Press For Progress — An Interview on the Role of African Women & Gender Equality
March 11, 2020
Innocent Iroaganachi from Asante Africa Foundation, interviewed Tendai, (a journalist, a writer and a magazine editor from Zambia), Assumpta (member of the women’s congregation of the Eucharistic Sisters, and is a final year student of communication studies at the Catholic Institute of West Africa), and Theresa, (doctoral student of media literacy at the Center for the Study of African Culture and Communication in CIWA).
In his interview on the role of African women in gender equality and gender discrimination, Innocent Iroaganachi asked the following questions:
How can women in Africa join the movement to press for progress on gender equality?
Assumpta: As African women, we treasure our homes and families. Progress can begin with a positive upbringing for children, and a firm resolve to build a better future. The role of African women in this regard cannot be underestimated. To push for progress, our African women need to believe in themselves.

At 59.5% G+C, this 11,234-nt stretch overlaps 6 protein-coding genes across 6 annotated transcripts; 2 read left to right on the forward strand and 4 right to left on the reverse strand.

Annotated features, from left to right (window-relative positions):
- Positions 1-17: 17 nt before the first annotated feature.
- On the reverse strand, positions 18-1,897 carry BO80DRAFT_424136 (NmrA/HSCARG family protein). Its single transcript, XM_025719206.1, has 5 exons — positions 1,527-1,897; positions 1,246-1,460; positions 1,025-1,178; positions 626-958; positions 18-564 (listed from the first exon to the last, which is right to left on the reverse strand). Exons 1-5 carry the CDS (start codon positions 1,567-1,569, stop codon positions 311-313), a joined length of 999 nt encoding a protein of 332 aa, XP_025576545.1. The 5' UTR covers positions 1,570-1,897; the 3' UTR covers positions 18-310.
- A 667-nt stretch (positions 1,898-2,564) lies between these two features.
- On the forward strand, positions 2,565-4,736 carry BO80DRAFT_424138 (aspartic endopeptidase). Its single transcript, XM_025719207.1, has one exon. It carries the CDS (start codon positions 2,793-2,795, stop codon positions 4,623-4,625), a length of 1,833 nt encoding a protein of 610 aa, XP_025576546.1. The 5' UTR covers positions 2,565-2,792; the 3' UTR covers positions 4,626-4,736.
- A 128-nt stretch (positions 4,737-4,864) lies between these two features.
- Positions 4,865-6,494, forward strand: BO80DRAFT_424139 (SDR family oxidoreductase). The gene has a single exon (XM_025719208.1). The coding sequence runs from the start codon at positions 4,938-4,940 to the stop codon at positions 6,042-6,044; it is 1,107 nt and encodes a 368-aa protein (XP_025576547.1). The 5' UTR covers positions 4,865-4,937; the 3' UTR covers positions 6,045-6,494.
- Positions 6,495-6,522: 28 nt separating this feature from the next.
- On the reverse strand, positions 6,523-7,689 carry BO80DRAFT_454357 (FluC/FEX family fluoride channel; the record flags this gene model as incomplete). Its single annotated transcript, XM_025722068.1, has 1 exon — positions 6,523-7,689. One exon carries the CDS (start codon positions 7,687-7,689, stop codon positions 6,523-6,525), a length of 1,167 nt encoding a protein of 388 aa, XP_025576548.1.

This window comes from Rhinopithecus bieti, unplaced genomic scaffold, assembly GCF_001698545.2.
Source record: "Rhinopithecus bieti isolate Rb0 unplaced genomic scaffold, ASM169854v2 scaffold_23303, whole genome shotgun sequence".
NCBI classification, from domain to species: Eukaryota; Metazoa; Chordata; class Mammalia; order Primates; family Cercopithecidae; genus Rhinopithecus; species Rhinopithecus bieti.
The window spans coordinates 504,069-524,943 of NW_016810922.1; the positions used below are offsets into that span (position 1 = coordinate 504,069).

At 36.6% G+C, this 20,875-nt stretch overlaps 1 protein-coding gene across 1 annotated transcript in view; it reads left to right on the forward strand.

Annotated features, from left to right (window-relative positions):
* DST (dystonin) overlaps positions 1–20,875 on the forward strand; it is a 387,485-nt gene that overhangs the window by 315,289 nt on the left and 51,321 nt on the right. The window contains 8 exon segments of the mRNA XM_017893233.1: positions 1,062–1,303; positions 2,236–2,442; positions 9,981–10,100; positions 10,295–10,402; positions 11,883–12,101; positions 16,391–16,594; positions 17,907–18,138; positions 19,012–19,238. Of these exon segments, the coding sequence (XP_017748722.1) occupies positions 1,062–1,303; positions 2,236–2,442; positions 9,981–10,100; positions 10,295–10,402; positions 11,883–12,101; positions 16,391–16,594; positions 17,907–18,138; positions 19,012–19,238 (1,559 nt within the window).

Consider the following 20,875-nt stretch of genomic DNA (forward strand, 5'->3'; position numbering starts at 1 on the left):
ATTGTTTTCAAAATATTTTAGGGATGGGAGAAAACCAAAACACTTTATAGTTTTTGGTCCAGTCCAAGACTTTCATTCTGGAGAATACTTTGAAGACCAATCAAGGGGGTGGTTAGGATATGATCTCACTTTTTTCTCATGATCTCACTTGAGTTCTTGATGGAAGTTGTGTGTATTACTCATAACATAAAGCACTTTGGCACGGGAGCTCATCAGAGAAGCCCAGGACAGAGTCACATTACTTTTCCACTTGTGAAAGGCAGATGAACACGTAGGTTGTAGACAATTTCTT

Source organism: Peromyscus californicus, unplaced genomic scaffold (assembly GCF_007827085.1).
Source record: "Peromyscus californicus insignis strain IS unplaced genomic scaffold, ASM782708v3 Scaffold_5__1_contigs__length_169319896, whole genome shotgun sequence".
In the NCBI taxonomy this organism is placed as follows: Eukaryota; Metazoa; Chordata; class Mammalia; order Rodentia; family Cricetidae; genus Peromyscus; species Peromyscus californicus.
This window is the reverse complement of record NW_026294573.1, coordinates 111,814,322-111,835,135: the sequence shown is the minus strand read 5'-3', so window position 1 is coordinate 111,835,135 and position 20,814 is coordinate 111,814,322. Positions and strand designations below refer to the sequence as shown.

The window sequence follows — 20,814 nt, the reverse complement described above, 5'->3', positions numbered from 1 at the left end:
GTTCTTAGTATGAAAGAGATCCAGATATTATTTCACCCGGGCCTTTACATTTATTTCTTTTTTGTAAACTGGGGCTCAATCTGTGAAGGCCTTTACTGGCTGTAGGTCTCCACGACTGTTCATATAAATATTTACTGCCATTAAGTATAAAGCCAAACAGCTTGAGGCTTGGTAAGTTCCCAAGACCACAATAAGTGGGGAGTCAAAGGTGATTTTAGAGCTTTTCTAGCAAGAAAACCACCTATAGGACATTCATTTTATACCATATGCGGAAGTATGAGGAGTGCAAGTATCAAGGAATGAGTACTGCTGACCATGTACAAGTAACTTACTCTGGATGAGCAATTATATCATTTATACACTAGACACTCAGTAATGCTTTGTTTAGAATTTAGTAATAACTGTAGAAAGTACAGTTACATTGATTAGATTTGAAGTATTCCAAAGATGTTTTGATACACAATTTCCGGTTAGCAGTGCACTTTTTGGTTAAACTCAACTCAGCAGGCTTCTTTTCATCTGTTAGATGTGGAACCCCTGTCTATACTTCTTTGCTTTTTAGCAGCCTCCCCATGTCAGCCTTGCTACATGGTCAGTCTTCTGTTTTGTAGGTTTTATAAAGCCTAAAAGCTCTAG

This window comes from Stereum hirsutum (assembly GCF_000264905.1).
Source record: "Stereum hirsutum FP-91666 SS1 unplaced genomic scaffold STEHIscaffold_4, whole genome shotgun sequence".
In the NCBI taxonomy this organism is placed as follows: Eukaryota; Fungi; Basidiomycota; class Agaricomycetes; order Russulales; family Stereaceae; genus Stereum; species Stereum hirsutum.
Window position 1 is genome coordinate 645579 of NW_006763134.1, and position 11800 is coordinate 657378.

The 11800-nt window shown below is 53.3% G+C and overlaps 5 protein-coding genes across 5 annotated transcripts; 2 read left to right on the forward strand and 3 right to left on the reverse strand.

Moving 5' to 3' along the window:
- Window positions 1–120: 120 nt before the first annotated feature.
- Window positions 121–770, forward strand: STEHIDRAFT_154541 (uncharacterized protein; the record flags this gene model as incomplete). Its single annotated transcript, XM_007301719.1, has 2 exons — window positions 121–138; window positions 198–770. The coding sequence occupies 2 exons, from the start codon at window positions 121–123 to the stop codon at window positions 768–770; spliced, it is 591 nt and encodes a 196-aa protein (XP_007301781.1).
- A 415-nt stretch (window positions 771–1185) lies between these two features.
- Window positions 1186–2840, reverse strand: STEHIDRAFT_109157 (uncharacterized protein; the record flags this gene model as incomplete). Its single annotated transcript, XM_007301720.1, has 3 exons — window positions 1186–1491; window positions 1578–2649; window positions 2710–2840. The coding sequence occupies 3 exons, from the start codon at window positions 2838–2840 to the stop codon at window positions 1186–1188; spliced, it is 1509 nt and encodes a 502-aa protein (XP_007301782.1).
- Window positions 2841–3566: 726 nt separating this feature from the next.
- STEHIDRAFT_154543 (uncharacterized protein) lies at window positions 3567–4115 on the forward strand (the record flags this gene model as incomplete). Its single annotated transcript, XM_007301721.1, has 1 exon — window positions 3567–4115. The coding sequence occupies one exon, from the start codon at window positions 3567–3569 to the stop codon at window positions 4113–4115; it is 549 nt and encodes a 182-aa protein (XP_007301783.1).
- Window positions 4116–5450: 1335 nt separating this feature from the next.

Theresa: The majority of women have to first realize and believe that they need to push for their “own” progress. This majority should stand together as a powerful force to bring about change and progress in their community.
Tendai: Particularly in the traditional African set up, and also the cultural stereotype, there is a “supposition” that women are inferior to men, as opposed to being partners in development. The struggle women are facing is to be identified as partners and not mere objects or spectators in both national and household management.
In pressing for progress, should African women be concerned or focused on outshining or competing with men?
Assumpta: Life is not about competition, it is about knowing what you are, who you are, and bringing out what you are best at. The push for progress is not about competition, but about consideration, that is built on respect and love for the dignity of each person. Everyone has a unique role to play, to create a progressive society.